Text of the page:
The Software Craftsman: Chapters 5 & 6

Cahpter 5 resembled Chapter 2 from Robert C. Martin’s book The Clean Coder which has many of the same themes as this book. This chapter mostly covers the fact that as a professional you occasionally need to say no. If you don’t say no when you should say no, things can get ugly quick. I won’t talk too much on the reasons why here because I talked about it in more detail here.

I do want to talk briefly about one thing that was said in this chapter. With good managers, there should never be a “us and them” attitude. This could never be more true and I recently experienced the downside to an “us and them” attitude. I was on a job with the the VP of Stack Testing in Bridgeport, CT. We were working as contractors for a fairly large power generation company, we’ll call them “Big Guys”. So Big Guys have so many power plants that instead of contracting companies like us to do their stack testing, they have an entire team of internal stack testers. However, an issue came up where Bug Guys’ stack testing team didn’t have some special analyzers that my company has. This equipment is very expensive and very complicated to use. So we arrived on site and immediately the upper management of Big Guys made us feel threatened. The upper management made multiple comments about how if we screwed up even the slightest bit that they were going to throw us off site and hire a different contractor. That was the first sign this was going to be a rough few days. Anyways, we ended up meeting Big Guys stack testing team, we’ll call them “Little guys”. All of the stack testers from Little guys were incredibly nice and welcoming to us. They were excited to have us on site and really excited to see our equipment in action.

After a 16 hour day of testing along side Little guys, we started seeing some trends. Big Guys management kept referring to the testing that was happening as “Your tests”(Directed towards Little Guys), like somehow Little Guys are requiring them to test when the reality it that the State of Connecticut was the one requiring THEM (Notice the beggining of the Us and Them mentality). Then we noticed that Big Guys were not giving Little guys any information until the very last second. Each time they did this the sent Little guys into a frenzy getting ready for the next test. Same things like this kept happening throughout the day.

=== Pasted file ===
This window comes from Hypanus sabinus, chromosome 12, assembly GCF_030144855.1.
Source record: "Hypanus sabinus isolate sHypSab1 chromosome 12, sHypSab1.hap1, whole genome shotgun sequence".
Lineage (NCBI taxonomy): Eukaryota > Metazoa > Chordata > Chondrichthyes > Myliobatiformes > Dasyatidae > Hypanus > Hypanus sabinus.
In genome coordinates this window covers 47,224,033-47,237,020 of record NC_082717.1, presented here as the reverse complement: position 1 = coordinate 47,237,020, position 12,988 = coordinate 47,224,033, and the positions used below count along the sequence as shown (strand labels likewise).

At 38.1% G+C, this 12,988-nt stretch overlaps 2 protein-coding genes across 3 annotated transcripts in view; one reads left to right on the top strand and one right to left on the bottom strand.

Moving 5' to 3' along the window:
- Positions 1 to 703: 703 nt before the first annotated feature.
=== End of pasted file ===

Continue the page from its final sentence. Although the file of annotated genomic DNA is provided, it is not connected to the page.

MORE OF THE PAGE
We arrive on site the next day to find out that after the previous day, Little guys were upset and disgruntled about the previous days happenings. They began venting to myself and my boss. The “Us and them” mentality become so apparent when they started go against what Big guys were telling them to do. Towards the end of the second day, Big guys told little guys on their last hour of tests to pause their tests. Big guys eventually told us why they paused the test and the reason was completely strange. They had us pause for reason that were 100% unrelated to what we were doing at that moment. Little guys made a unilateral decision to continue testing so they could leave before 7 pm. Obviously Big guys were furious when they found out and there was a yelling match (Thankfully neither my boss nor I were present for) between Big guys and Little guys. The moral of the story is if they had not had this us vs. them mentality I am almost positive the days would have been smoother and we there definitely would have been less contention.

 

Chapter 6 talks about Craftsmen as gardeners. I really appreciate this visual. There certainly is a difference between someone who plants and someone who gardens. Someone who plants prepares their base, digs their holes and plants their plants and then moves on. If you do this as a gardener then you will quickly find your plants getting choked out by weeds or overgrowing other plants. This is not okay. One of the most interesting points made was the mindset of developers thinking the didn’t have enough time. I never realized it, but I have done this. Multiple times. Working on small projects I could have saved my self countless hours if I had simply taken the time to create unit tests. I see that now. I know that now. But I still don’t always do it. Why? “CAUSE I THERE’S NO TIME FOR THAT!!”. Really? Really, Tyler? Don’t you remember last time you said that? You spent hours debugging a simple logical error that could have been found in seconds using unit tests. ….Yeah, I still skipped unit testing to push features “faster”. This is something I am trying to break for sure and this chapter was a good reminder that it’s a time saver for everyone if I simply write unit tests and take the time.

Guess what, Tyler. There. Is. Time. Write Unit Tests!

I have the written on a sticky note on my monitor at home.

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